A CMOS inverter is built from a PMOS transistor and an NMOS transistor.

Note that the NMOS transistor must be embedded in P-type silicon. To achieve this, the transistor is placed in a "P well", a region of P-doped silicon. A grounded "guard ring" surrounds the P well to help isolate it. The chip contains multiple P wells, which typically hold multiple NMOS transistors.

Logic gates (NAND, NOR) are constructed by combining multiple transistors in a similar way (details). CMOS transistors can also be configured to pass or block a signal (details), a technique used to build the shift registers in the chip. These circuits are straightforward to recognize if you examine the chip closely, allowing the circuitry to be reverse engineered, for example the shift-register counter shown earlier.

The DMTF chip is both digital and analog. The diagram below shows the 4-bit digital-to-analog converter for the column tone. (This circuit is in the upper-left of the die; the similar row tone circuit is in the upper right.) The circuit takes 4 bits from the ROM, passes them through a buffer, and then four transistors drive the R-2R resistor ladder digital-to-analog converter that was discussed earlier. The resulting analog voltage forms the synthesized sine wave. Note that the transistors are scaled to provide the necessary current; the "8x" transistor is eight times the size of the "1x" transistor. The NMOS transistors are in a P-well, as described earlier.

This circuit on the DMTF chip converts a 4-bit digital value from the ROM into an analog voltage.

This circuit on the DMTF chip converts a 4-bit digital value from the ROM into an analog voltage.

The die has some unusual structures, metal squares and larger loops that at first glance don't seem connected to anything. I've never seen these described before, so I'll explain what they are. They provide power and ground to parts of the circuit without direct wiring to the power or ground pins. Integrated circuits typically have extensive wiring in the metal layer to provide power and ground to all the circuits that need them. This chip, however, eliminates some of this wiring by using the substrate as a power connection and using the guard rings as ground connections. The photo below shows metal loops that provides a bridge between the positive substrate and a circuit that requires positive voltage.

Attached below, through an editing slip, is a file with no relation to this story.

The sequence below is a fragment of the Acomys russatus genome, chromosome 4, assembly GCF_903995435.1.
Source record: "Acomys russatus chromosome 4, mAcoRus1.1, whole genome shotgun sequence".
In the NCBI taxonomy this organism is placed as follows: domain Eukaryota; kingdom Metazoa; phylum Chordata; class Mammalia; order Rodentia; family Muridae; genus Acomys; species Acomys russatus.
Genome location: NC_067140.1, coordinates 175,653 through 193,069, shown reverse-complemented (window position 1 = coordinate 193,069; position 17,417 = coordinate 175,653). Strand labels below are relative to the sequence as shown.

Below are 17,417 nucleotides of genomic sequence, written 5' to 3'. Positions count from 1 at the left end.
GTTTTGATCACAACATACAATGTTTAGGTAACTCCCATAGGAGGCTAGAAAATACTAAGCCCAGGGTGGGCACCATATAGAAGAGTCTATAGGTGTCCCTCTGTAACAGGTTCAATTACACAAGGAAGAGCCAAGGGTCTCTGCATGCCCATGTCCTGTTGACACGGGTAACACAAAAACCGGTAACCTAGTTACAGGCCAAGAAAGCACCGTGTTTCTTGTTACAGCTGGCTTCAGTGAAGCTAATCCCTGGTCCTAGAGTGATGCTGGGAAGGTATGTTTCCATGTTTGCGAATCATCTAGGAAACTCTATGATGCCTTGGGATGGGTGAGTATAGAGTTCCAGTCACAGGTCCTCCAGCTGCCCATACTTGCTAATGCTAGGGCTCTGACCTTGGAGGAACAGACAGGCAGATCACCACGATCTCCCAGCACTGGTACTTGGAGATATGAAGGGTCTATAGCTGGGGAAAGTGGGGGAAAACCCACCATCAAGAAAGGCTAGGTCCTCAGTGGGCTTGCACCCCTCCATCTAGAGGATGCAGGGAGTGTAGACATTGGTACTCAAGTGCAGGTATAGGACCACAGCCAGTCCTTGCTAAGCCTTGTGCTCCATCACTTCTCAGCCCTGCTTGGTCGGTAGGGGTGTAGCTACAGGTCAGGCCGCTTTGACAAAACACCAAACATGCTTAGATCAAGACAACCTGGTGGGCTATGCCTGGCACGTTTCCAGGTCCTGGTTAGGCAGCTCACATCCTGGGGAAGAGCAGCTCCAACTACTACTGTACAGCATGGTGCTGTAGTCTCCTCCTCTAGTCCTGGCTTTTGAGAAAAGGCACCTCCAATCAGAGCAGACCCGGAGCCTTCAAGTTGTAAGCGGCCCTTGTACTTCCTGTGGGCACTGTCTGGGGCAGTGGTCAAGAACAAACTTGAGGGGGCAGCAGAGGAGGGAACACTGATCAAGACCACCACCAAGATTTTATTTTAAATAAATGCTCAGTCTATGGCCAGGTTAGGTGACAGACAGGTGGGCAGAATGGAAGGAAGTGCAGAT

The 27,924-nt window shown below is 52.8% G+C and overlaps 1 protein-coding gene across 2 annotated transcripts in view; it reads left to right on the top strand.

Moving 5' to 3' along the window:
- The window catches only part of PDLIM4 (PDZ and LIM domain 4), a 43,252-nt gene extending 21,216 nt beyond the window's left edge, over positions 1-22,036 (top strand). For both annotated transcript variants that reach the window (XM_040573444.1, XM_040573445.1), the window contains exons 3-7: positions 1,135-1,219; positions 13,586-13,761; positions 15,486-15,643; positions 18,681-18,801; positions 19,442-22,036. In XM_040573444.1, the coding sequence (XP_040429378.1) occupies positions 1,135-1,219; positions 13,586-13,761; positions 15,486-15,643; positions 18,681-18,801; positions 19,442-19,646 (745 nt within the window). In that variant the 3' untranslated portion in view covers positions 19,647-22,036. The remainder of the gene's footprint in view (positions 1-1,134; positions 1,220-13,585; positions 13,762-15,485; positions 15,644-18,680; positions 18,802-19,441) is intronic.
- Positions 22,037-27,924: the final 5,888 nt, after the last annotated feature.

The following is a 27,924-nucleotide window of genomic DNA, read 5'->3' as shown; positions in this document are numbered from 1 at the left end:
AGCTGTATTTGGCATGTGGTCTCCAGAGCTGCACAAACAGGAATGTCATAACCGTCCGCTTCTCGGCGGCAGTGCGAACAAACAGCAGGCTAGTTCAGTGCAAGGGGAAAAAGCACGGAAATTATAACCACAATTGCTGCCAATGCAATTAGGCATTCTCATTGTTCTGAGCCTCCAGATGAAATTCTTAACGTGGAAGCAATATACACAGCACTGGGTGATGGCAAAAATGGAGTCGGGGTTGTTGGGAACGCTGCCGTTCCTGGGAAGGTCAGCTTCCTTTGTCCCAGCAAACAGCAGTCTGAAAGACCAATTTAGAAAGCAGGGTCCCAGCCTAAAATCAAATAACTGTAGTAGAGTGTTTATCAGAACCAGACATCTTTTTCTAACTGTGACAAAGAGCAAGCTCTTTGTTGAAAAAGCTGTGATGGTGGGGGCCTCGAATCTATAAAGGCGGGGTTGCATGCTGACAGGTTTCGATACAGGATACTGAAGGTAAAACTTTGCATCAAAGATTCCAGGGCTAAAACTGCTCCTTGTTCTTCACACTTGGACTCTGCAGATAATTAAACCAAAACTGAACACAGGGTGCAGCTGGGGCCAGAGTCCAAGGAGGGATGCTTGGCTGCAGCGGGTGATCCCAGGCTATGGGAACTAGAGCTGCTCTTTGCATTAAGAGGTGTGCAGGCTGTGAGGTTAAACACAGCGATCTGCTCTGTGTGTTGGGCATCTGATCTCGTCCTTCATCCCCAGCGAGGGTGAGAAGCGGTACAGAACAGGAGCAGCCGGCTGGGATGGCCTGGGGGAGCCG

Metal loops are used to get positive voltage (Vcc) from the substrate and feed it to circuits that need it.

Metal loops are used to get positive voltage (Vcc) from the substrate and feed it to circuits that need it.

The metal loops below provide a bridge between the negative guard ring and the circuitry that requires ground. As far as I can tell, there's no reason to make these links a loop rather than a straight connection.

Metal loops connect the guard ring (at ground potential) to circuits that need a ground connection.

Metal loops connect the guard ring (at ground potential) to circuits that need a ground connection.

Conclusion

The chip turned out to be a Touch-Tone DTMF dialer, most likely a knockoff MK5089, repackaged as a 74LS189 RAM chip. Why would someone go to the effort of creating counterfeit memory chips that couldn't possibly work? The 74LS189 is a fairly obscure part, so I wouldn't have expected counterfeiting it to be worth the effort. The chips sell for about a dollar on eBay, so there's not a huge profit opportunity. However, IC counterfeiting is a widespread problem14. For instance, 15% of replacement semiconductors purchased by the Pentagon are estimated to be counterfeit. With counterfeiting this widespread, even an obscure chip like the 74LS189 can be a target.